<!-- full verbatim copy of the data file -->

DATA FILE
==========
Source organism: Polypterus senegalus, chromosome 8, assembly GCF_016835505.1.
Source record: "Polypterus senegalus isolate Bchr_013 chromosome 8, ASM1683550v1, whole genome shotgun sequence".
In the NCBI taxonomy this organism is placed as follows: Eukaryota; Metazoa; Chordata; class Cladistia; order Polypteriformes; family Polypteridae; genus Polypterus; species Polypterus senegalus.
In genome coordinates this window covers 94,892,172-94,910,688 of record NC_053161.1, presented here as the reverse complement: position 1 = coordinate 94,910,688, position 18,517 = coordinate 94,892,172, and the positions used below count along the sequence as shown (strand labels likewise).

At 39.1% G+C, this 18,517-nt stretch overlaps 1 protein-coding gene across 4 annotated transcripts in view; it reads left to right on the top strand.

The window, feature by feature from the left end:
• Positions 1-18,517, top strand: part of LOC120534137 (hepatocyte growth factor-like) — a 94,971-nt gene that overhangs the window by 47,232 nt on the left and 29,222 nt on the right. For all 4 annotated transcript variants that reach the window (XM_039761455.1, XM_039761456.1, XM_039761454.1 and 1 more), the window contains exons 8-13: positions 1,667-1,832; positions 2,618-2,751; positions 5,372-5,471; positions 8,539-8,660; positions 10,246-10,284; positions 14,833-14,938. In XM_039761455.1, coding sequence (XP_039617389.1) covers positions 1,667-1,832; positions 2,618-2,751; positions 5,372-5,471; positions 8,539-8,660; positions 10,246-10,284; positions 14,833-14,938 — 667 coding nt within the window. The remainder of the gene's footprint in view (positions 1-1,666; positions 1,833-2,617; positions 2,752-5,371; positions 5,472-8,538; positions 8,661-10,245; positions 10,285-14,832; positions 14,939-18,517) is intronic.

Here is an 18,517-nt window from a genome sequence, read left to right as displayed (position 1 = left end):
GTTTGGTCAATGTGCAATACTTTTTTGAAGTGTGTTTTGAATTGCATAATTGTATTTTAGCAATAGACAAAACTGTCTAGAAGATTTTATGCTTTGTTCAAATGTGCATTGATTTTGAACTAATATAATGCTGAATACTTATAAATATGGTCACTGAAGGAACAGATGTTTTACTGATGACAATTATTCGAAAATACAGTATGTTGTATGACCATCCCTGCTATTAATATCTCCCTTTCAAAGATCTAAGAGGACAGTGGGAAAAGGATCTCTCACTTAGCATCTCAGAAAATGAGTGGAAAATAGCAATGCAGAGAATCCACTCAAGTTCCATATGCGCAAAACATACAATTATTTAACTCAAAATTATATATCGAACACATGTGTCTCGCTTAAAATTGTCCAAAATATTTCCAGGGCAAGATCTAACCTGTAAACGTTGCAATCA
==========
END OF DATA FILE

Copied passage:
Source organism: Polypterus senegalus, chromosome 8, assembly GCF_016835505.1.
Source record: "Polypterus senegalus isolate Bchr_013 chromosome 8, ASM1683550v1, whole genome shotgun sequence".
In the NCBI taxonomy this organism is placed as follows: Eukaryota; Metazoa; Chordata; class Cladistia; order Polypteriformes; family Polypteridae; genus Polypterus; species Polypterus senegalus.
In genome coordinates this window covers 94,892,172-94,910,688 of record NC_053161.1, presented here as the reverse complement: position 1 = coordinate 94,910,688, position 18,517 = coordinate 94,892,172, and the positions used below count along the sequence as shown (strand labels likewise).

At 39.1% G+C, this 18,517-nt stretch overlaps 1 protein-coding gene across 4 annotated transcripts in view; it reads left to right on the top strand.

The window, feature by feature from the left end:
• Positions 1-18,517, top strand: part of LOC120534137 (hepatocyte growth factor-like) — a 94,971-nt gene that overhangs the window by 47,232 nt on the left and 29,222 nt on the right. For all 4 annotated transcript variants that reach the window (XM_039761455.1, XM_039761456.1, XM_039761454.1 and 1 more), the window contains exons 8-13: positions 1,667-1,832; positions 2,618-2,751; positions 5,372-5,471; positions 8,539-8,660; positions 10,246-10,284; positions 14,833-14,938. In XM_039761455.1, coding sequence (XP_039617389.1) covers positions 1,667-1,832; positions 2,618-2,751; positions 5,372-5,471; positions 8,539-8,660; positions 10,246-10,284; positions 14,833-14,938 — 667 coding nt within the window. The remainder of the gene's footprint in view (positions 1-1,666; positions 1,833-2,617; positions 2,752-5,371; positions 5,472-8,538; positions 8,661-10,245; positions 10,285-14,832; positions 14,939-18,517) is intronic.

Here is an 18,517-nt window from a genome sequence, read left to right as displayed (position 1 = left end):
GTTTGGTCAATGTGCAATACTTTTTTGAAGTGTGTTTTGAATTGCATAATTGTATTTTAGCAATAGACAAAACTGTCTAGAAGATTTTATGCTTTGTTCAAATGTGCATTGATTTTGAACTAATATAATGCTGAATACTTATAAATATGGTCACTGAAGGAACAGATGTTTTACTGATGACAATTATTCGAAAATACAGTATGTTGTATGACCATCCCTGCTATTAATATCTCCCTTTCAAAGATCTAAGAGGACAGTGGGAAAAGGATCTCTCACTTAGCATCTCAGAAAATGAGTGGAAAATAGCAATGCAGAGAATCCACTCAAGTTCCATATGCGCAAAACATACAATTATTTAACTCAAAATTATATATCGAACACATGTGTCTCGCTTAAAATTGTCCAAAATATTTCCAGGGCAAGATCTAACCTGTAAACGTTGCAATCA